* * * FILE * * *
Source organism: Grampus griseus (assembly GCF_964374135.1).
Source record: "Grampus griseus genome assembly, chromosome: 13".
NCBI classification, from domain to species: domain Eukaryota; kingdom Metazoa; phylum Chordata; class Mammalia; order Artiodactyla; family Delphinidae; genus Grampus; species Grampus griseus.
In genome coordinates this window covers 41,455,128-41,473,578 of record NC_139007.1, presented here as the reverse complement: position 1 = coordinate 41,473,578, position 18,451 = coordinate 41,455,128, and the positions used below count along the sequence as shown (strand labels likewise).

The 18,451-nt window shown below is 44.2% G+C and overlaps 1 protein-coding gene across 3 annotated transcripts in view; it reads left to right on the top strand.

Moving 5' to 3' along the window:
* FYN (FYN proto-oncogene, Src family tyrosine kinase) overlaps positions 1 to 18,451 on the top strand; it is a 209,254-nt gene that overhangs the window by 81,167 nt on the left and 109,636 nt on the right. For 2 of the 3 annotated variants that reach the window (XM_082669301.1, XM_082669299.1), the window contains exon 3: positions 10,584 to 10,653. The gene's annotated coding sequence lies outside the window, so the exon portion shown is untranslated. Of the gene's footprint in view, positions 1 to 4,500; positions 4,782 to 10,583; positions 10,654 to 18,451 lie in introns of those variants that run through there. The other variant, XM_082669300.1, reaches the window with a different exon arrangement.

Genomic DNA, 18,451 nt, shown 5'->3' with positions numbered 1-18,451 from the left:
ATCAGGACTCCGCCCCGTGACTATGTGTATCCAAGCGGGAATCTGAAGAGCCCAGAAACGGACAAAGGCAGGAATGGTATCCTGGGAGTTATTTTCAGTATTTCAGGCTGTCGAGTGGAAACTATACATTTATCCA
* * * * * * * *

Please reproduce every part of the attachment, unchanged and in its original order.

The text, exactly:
Source organism: Grampus griseus (assembly GCF_964374135.1).
Source record: "Grampus griseus genome assembly, chromosome: 13".
NCBI classification, from domain to species: domain Eukaryota; kingdom Metazoa; phylum Chordata; class Mammalia; order Artiodactyla; family Delphinidae; genus Grampus; species Grampus griseus.
In genome coordinates this window covers 41,455,128-41,473,578 of record NC_139007.1, presented here as the reverse complement: position 1 = coordinate 41,473,578, position 18,451 = coordinate 41,455,128, and the positions used below count along the sequence as shown (strand labels likewise).

The 18,451-nt window shown below is 44.2% G+C and overlaps 1 protein-coding gene across 3 annotated transcripts in view; it reads left to right on the top strand.

Moving 5' to 3' along the window:
* FYN (FYN proto-oncogene, Src family tyrosine kinase) overlaps positions 1 to 18,451 on the top strand; it is a 209,254-nt gene that overhangs the window by 81,167 nt on the left and 109,636 nt on the right. For 2 of the 3 annotated variants that reach the window (XM_082669301.1, XM_082669299.1), the window contains exon 3: positions 10,584 to 10,653. The gene's annotated coding sequence lies outside the window, so the exon portion shown is untranslated. Of the gene's footprint in view, positions 1 to 4,500; positions 4,782 to 10,583; positions 10,654 to 18,451 lie in introns of those variants that run through there. The other variant, XM_082669300.1, reaches the window with a different exon arrangement.

Genomic DNA, 18,451 nt, shown 5'->3' with positions numbered 1-18,451 from the left:
ATCAGGACTCCGCCCCGTGACTATGTGTATCCAAGCGGGAATCTGAAGAGCCCAGAAACGGACAAAGGCAGGAATGGTATCCTGGGAGTTATTTTCAGTATTTCAGGCTGTCGAGTGGAAACTATACATTTATCCA